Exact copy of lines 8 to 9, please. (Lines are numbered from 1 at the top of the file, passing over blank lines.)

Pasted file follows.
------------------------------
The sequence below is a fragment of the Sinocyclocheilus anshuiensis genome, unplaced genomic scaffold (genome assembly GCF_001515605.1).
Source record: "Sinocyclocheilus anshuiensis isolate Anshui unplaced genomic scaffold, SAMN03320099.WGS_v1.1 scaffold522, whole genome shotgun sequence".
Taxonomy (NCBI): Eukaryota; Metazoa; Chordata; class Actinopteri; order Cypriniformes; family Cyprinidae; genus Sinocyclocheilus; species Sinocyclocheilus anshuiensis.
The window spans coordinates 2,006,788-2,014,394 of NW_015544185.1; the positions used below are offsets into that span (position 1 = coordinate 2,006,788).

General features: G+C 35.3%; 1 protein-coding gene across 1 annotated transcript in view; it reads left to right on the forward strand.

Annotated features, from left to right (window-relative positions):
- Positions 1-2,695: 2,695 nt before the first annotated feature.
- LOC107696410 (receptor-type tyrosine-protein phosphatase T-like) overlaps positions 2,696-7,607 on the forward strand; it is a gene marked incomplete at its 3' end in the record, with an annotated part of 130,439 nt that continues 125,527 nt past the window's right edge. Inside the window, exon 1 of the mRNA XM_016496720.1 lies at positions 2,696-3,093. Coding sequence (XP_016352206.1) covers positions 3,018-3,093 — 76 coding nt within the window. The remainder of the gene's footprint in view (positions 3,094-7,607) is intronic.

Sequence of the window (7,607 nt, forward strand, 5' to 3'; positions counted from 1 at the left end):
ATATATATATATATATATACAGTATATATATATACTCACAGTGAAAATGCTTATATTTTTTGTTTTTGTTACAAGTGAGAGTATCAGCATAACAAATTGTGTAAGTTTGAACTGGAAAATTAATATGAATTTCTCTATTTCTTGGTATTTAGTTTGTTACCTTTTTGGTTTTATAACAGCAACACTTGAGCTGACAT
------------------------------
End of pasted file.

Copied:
- LOC107696410 (receptor-type tyrosine-protein phosphatase T-like) overlaps positions 2,696-7,607 on the forward strand; it is a gene marked incomplete at its 3' end in the record, with an annotated part of 130,439 nt that continues 125,527 nt past the window's right edge. Inside the window, exon 1 of the mRNA XM_016496720.1 lies at positions 2,696-3,093. Coding sequence (XP_016352206.1) covers positions 3,018-3,093 — 76 coding nt within the window. The remainder of the gene's footprint in view (positions 3,094-7,607) is intronic.

Sequence of the window (7,607 nt, forward strand, 5' to 3'; positions counted from 1 at the left end):